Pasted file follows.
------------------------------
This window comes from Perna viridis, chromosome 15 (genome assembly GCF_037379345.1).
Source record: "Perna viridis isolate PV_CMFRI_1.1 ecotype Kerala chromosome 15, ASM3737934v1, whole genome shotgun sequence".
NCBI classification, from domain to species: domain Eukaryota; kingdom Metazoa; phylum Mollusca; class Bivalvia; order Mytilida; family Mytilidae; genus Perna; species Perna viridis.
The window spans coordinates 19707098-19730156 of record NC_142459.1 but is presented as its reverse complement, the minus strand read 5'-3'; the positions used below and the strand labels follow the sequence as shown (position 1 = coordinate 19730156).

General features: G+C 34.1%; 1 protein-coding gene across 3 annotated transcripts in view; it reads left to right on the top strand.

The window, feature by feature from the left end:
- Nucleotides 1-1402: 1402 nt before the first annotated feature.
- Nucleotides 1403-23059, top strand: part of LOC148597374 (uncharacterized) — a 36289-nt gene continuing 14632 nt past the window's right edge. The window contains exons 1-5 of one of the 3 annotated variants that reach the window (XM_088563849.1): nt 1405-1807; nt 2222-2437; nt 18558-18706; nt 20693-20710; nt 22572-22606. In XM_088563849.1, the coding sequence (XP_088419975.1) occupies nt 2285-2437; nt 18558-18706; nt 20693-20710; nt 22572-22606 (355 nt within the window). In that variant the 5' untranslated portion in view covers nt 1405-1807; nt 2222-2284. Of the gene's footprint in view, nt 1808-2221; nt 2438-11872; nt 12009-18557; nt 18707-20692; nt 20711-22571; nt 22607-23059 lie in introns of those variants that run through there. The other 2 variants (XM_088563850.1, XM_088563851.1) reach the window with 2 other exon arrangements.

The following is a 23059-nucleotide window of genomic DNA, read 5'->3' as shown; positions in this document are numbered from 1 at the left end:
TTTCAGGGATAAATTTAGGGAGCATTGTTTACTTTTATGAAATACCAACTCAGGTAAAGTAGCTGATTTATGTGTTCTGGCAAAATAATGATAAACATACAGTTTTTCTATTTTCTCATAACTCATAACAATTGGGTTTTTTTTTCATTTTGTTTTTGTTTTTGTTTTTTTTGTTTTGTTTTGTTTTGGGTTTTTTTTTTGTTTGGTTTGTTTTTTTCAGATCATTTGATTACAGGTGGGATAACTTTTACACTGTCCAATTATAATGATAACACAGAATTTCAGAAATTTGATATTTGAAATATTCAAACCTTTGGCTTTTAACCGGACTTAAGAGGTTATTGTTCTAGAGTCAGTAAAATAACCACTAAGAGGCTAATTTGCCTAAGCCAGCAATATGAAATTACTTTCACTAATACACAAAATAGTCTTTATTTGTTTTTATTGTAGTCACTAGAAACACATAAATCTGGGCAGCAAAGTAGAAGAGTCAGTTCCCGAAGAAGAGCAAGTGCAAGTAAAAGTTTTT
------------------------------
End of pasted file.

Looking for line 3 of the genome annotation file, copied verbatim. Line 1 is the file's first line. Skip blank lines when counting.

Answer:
NCBI classification, from domain to species: domain Eukaryota; kingdom Metazoa; phylum Mollusca; class Bivalvia; order Mytilida; family Mytilidae; genus Perna; species Perna viridis.